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UN Honors Young Activist Trying to Make Greece’s Fishing Industry “Greener”

Arapakis fishing industry Greece
27-year-old Lefteris Arapakis was honored for his efforts to adapt Greek fishing to a greener future.  Credit: Enaleia

The UN Environment Program (UNEP) awarded last week the honorary title of Ambassador for the Mediterranean Coast for 2021-22 to Lefteris Arapakis, a young activist who is fighting to save the fishing industry in Greece.

Awarded as part of UNEP’s Mediterranean Action Plan, the title is “a recognition of the team’s work and shows us that we are on the right path, doing something that is having an impact,” says Arapakis, the founder of Enaleia, a startup that trains and incentivizes the local fishing community to collect plastic from the sea.

“It is a recognition of all the professional fishermen and all our associates in the battle against marine pollution from plastic,” adds the fifth-generation Piraeus fisherman, who was also named Europe’s Young Champion of the Earth by UNEP in 2020, at the age of 26.

A graduate of the Athens University of Economics and Business, in 2017 Arapakis co-founded Enaleia, a social startup inspired by Greece’s climate and economic crisis that teaches the unemployed sustainable fishing practices.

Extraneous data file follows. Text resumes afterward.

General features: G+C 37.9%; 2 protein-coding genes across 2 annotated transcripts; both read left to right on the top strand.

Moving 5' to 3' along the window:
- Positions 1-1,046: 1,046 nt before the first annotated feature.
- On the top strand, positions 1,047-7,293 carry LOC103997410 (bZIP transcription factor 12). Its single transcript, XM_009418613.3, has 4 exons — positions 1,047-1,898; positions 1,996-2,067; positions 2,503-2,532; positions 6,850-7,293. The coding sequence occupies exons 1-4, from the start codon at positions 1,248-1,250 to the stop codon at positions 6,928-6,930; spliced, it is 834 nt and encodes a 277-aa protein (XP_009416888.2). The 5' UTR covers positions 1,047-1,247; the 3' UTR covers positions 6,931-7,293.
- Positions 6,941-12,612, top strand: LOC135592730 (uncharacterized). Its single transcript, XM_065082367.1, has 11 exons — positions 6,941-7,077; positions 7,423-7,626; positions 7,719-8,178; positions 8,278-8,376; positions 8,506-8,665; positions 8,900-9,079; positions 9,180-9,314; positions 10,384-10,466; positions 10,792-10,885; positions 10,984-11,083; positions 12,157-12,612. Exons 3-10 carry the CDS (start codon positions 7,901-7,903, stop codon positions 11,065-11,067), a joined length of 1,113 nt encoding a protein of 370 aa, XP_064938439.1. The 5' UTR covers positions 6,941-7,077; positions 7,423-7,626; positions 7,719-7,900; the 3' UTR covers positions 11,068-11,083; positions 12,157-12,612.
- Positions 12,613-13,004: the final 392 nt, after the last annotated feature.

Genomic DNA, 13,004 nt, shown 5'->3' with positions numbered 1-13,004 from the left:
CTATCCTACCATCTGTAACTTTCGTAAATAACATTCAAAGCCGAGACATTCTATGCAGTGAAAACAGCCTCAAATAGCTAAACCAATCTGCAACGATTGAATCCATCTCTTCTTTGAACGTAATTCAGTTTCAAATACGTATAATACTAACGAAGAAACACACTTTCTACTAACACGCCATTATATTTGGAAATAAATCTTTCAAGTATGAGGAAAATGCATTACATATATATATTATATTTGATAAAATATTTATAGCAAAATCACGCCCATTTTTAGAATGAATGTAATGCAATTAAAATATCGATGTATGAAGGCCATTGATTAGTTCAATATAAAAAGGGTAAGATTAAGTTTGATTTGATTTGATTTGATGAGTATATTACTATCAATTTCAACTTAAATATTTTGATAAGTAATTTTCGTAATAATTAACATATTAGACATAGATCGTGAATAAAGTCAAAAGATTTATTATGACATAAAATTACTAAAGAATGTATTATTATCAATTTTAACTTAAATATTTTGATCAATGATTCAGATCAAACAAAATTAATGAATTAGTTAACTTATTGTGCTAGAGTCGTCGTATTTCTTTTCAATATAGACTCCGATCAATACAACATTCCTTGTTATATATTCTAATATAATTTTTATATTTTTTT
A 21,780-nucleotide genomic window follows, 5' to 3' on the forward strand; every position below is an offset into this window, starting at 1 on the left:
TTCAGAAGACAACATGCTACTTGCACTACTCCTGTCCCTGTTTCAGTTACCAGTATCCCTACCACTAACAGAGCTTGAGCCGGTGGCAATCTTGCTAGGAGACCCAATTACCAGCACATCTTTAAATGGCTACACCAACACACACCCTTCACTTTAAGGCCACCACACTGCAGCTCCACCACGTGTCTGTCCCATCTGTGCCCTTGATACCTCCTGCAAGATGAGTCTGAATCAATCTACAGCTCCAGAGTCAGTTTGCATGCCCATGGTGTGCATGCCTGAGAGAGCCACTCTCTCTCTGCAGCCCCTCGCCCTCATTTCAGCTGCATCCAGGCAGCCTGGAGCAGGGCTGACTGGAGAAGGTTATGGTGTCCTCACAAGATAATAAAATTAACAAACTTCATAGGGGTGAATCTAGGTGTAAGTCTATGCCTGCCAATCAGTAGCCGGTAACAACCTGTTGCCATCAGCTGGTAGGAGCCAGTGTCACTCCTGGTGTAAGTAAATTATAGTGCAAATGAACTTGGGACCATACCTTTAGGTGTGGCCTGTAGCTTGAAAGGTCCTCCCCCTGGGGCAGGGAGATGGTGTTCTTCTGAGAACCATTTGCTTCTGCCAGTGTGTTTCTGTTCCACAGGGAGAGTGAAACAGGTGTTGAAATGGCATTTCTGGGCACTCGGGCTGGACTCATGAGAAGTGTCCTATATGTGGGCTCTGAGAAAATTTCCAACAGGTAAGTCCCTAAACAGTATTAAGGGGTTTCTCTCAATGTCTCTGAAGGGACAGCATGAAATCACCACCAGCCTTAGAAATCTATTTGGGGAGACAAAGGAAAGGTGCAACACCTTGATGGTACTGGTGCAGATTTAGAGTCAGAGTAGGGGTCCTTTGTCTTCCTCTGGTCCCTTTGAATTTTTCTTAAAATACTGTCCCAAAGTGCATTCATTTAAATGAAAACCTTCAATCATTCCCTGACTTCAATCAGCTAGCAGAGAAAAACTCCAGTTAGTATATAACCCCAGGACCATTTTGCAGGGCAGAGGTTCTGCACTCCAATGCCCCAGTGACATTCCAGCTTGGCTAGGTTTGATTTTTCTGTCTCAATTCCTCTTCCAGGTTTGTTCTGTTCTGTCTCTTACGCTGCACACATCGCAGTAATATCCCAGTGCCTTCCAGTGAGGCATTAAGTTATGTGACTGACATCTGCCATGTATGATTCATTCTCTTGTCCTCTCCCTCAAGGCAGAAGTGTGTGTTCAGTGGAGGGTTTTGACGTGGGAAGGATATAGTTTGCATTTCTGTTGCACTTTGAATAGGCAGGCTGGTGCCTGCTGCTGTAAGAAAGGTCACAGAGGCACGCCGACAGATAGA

ENALEIA was the first school for professional fishermen anywhere in the country.

Greek Reporter spoke to Arapakis about his mission to attract more people into the fishing sector by creating conditions for ongoing sustainable fishing in the future during an interview in 2019.

The fishing industry has faced substantial criticism by environmental activists, who cite severely reduced fish populations, damaged sensitive marine ecosystems, and increasingly polluted seas that have resulted from overfishing.

Fishing methods in Greece “obsolete”

“Fishing methods in Greece are completely obsolete. We are still hurting the environment,” Arapakis stated forcefully in an interview with Greek Reporter.

Arapakis, who comes from a long line of fishermen, understood that while these criticisms may be valid, fishing makes up a huge portion of Greece’s economy.

After intensive research, Arapakis created a plan to teach new and old fishermen both how to catch fish and protect the sea simultaneously.

“We teach our students not just how to fish, but also how to fish so fish can exist tomorrow,” said Arapakis, speaking to Greek Reporter.

Arapakis adapts fishing in Greece to a green future

Emaleia teaches fishing practices that preserve local fish populations and remove the mounds of plastic waste that pollute the world’s seas, adapting the fishing industry for a green future.

After witnessing Greek fishermen pulling up tons of plastics in their nets along with fish — and then inexplicably throwing the plastic back into the sea — Arapakis set out to help solve this problem, which has devastated sea life across the globe.

Plastic pollution poses huge risks to both marine and human life, since fish, reptiles, and marine mammals eat plastics and are unable to digest them, leading to their death.

Additionally, eating fish that have consumed microscopic pieces of plastic has been proven to be harmful to our own health.

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